Study: Age Not a Barrier to Weight Loss

Recent research has found that older people are able to lose as much weight as younger people.

older woman exercising, yoga

Obese patients over the age of 60 can lose an equivalent amount of weight as younger people using only lifestyle changes, according to a new study from the University of Warwick and University Hospitals Coventry and Warwickshire (UHCW) NHS Trust. These findings are based on analysis of patient records from a hospital-based obesity service and are reported in the journal Clinical Endocrinology.

Researchers randomly selected 242 patients who attended the WISDEM-based obesity service between 2005 and 2016, and compared two groups (those aged under 60 years and those between 60 and 78) for the weight loss that they achieved during their time within the service. The hospital-based program used only lifestyle changes tailored to each individual patient, focusing on diet, psychological support and encouragement of physical activity. Most of the patients referred to the obesity service were morbidly obese.

For this analysis, all patients had their body weight measured before and after lifestyle interventions coordinated within the service, and the percentage reduction in body weight was calculated across both groups. When compared, the two groups were equivalent statistically, with those older than 60 on average reducing their body weight by 7.3%, compared with a body weight reduction of 6.9% in participants younger than 60. Both groups spent a similar amount of time within the obesity service, on average 33.6 months for the older group, and 41.5 months for the younger group.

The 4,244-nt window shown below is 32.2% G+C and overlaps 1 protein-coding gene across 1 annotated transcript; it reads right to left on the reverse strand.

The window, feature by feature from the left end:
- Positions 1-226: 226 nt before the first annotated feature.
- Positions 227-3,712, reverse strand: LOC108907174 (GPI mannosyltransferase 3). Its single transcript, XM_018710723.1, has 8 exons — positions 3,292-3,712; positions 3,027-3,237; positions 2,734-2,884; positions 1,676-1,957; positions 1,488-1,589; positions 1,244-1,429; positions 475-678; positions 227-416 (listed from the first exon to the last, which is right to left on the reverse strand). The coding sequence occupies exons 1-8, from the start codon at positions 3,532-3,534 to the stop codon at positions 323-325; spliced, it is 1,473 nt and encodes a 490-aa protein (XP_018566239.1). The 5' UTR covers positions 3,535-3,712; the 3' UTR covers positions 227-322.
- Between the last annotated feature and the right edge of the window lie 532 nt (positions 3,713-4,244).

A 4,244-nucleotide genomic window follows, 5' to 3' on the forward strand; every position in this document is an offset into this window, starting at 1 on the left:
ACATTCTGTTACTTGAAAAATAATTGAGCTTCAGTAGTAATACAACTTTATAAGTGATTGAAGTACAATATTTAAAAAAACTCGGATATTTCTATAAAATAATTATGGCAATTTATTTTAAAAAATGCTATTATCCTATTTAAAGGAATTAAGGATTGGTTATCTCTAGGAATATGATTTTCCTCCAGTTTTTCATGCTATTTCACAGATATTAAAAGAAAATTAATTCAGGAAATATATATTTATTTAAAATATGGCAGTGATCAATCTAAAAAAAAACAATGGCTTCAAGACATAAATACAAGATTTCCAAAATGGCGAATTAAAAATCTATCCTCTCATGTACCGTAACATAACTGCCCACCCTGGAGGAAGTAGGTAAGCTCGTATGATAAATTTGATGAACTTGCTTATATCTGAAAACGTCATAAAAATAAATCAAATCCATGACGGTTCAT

The report suggests that age may not be a barrier to weight loss later in life, as has been commonly understood. "Service providers and policymakers should appreciate the importance of weight loss in older people with obesity, for the maintenance of health and well-being, and the facilitation of healthy aging," said lead author Dr. Thomas Barber of Warwick Medical School at the University of Warwick. "Furthermore, age per se should not contribute towards clinical decisions regarding the implementation of lifestyle management of older people."

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